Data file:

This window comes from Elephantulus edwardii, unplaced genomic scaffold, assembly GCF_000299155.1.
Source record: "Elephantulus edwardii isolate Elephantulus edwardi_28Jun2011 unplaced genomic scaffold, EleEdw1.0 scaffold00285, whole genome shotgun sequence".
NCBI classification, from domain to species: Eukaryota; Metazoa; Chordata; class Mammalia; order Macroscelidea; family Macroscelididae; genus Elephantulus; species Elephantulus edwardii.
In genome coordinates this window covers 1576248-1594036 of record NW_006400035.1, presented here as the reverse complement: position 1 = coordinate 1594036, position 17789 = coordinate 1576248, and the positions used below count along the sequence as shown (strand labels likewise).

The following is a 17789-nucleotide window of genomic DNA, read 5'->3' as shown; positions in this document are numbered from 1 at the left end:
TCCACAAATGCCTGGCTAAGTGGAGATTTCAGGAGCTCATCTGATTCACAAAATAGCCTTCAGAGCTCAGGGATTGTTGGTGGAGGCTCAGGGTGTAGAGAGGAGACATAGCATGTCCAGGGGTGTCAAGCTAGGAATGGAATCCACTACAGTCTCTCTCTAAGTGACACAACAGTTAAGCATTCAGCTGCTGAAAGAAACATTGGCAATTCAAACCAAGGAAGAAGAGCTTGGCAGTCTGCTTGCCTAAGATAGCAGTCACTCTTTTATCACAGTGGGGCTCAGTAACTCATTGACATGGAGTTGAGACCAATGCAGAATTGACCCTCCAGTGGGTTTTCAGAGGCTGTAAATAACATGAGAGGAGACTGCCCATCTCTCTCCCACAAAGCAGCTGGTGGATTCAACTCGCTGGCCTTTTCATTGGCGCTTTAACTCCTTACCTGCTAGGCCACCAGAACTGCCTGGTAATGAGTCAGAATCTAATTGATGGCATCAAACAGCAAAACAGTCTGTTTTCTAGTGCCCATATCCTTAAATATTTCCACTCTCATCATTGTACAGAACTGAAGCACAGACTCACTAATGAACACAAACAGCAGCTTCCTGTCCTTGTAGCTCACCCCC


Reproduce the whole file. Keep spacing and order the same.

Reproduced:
This window comes from Elephantulus edwardii, unplaced genomic scaffold, assembly GCF_000299155.1.
Source record: "Elephantulus edwardii isolate Elephantulus edwardi_28Jun2011 unplaced genomic scaffold, EleEdw1.0 scaffold00285, whole genome shotgun sequence".
NCBI classification, from domain to species: Eukaryota; Metazoa; Chordata; class Mammalia; order Macroscelidea; family Macroscelididae; genus Elephantulus; species Elephantulus edwardii.
In genome coordinates this window covers 1576248-1594036 of record NW_006400035.1, presented here as the reverse complement: position 1 = coordinate 1594036, position 17789 = coordinate 1576248, and the positions used below count along the sequence as shown (strand labels likewise).

The following is a 17789-nucleotide window of genomic DNA, read 5'->3' as shown; positions in this document are numbered from 1 at the left end:
TCCACAAATGCCTGGCTAAGTGGAGATTTCAGGAGCTCATCTGATTCACAAAATAGCCTTCAGAGCTCAGGGATTGTTGGTGGAGGCTCAGGGTGTAGAGAGGAGACATAGCATGTCCAGGGGTGTCAAGCTAGGAATGGAATCCACTACAGTCTCTCTCTAAGTGACACAACAGTTAAGCATTCAGCTGCTGAAAGAAACATTGGCAATTCAAACCAAGGAAGAAGAGCTTGGCAGTCTGCTTGCCTAAGATAGCAGTCACTCTTTTATCACAGTGGGGCTCAGTAACTCATTGACATGGAGTTGAGACCAATGCAGAATTGACCCTCCAGTGGGTTTTCAGAGGCTGTAAATAACATGAGAGGAGACTGCCCATCTCTCTCCCACAAAGCAGCTGGTGGATTCAACTCGCTGGCCTTTTCATTGGCGCTTTAACTCCTTACCTGCTAGGCCACCAGAACTGCCTGGTAATGAGTCAGAATCTAATTGATGGCATCAAACAGCAAAACAGTCTGTTTTCTAGTGCCCATATCCTTAAATATTTCCACTCTCATCATTGTACAGAACTGAAGCACAGACTCACTAATGAACACAAACAGCAGCTTCCTGTCCTTGTAGCTCACCCCC